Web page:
As anticipated, the creation of a viable, multiracial, moderate political alternative to SWAPO in Namibia has been difficult. The Democratic Turnhalle Alliance's promising start, winning 85 percent of the vote for a National Assembly in 1978, foundered on its inability to develop a new constitution or to gain international recognition as a legitimate representative of the Namibian people. In January 1983 the South African administrator-general of Namibia allowed the DTA-dominated National Assembly to dissolve without new elections. The Multi-Party Conference (MPC), a new coalition that included remnants of the shrunken DTA, is now the officially approved and supported moderate alternative to SWAPO. Although international recognition is still a problem, the South Africans gave Namibian moderates a chance to form another interim government in June 1985. Called the Transitional Government of National Unity, the moderate coalition remained organized and active in December, but it was also "beset with internal dissent and threats of defection" over constitutional issues.28
The ability of moderates to form a stable government in Namibia remains murky. Many observers would agree that "any fair elections would almost inevitably bring to power SWAPO."29 But extensive Namibian participation in the national elections of 1978 and the local elections of 1981, despite SWAPO demands for boycotts, may suggest that SWAPO's support stems from its position as the vanguard of the liberation struggle, not from a popular acceptance of its Marxism, militancy, or multiethnic political platform. Another indication of the uncertain extent of SWAPO's power base was indirectly revealed when some 13,00 people gathered in 1986 to "attend the liberation movement's first legal meeting many years."30
One wonders what the other 120,000 Namibians living in the area who were "solely represented" by SWAPO were doing at the time.
The dogged survival of the moderate movement suggests SWAPO is not the shootin for political power that the movement and its supporters assert it to be. Perhaps the end of liberation as a political issue would see SWAPO's political base shrink to an awkward coalition of committed radicals and Ovambos. Then again, SWAPO might retain its political strength and continue the ideological struggle. American military planners considering our own involvement in counterrevolutionary situations would probably prefer more concrete and declarative terms than may suggest, could, and might. But such terms reemphasize that there is no certainty in counterrevolutionary war except that it is usually protracted and expensive in blood and treasure.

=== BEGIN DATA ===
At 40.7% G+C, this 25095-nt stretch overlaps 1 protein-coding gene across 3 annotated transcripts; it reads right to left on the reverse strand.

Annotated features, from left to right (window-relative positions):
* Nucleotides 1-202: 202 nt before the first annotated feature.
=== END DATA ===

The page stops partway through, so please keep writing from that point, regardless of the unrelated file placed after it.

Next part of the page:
Namibia is obviously unique. In addition to the usual problems of a counterrevolution, the South Africans were obliged to create an "incumbent" government to benefit from moderate reforms and give the South African part of the conflict a logical place to end. Historically, other colonial powers left their colonies in the hands of a political party with at least some sort of popular legitimacy, if not actually in the hands of the revolutionary party. Namibia's moderate coalition is clearly the creation of the South African counterrevolution. Whether a generation of political and social reform can overcome the barrier to legitimacy remains to be seen. But the viability of the incumbent government can never be really tested until the sponsor has left. Whether in Vietnam, Malaysia, Namibia, or El Salvador, at some point the sponsor government must withdraw support for the incumbent government and hope for the best. There are no guarantees of success, and little possibility of reintervention if the incumbent fails.
The South Africans enjoy significant advantages in the conduct of counterrevolutionary war. Policy and strategy-making are disciplined, coordinated, and answerable to far fewer interests than in the United States. The South African government is relatively less sensitive to international moral and political criticism than is the American government. Public opinion in South Africa is strongly behind the war effort. Whatever other divisions they may have, South Africans, including many blacks, are deeply concerned with the growth of Soviet influence in their region. The same is true in Namibia. The SADF's freedom to attack SWAPO's sanctuaries in sovereign Angola and take full advantage of all available allies greatly enhances its ability to fight the war effectively. The proximity of the Namibian war certainly enhances South African motivation to fight.
The United States also has some potential strengths in this type of conflict. Unlike South Africa, whose motives are more self-serving and better articulated, American objectives in counterrevolutionary wars have been more balanced between self-interest and concern for the uncoerced desires of the local people. Awareness of the American position could reduce the damage done to the credibility of a host government by our support. This, in turn, would bring about a potential reduction in the degree of American involvement needed to stabilize the situation. Moreover, the United States is less likely to be in the position of having to create and support a political entity as initially artificial and narrowly supported as the moderate movement was in Namibia. Last, American resources for fighting counterrevolutionary war, or any war, are certainly greater than South Africa's.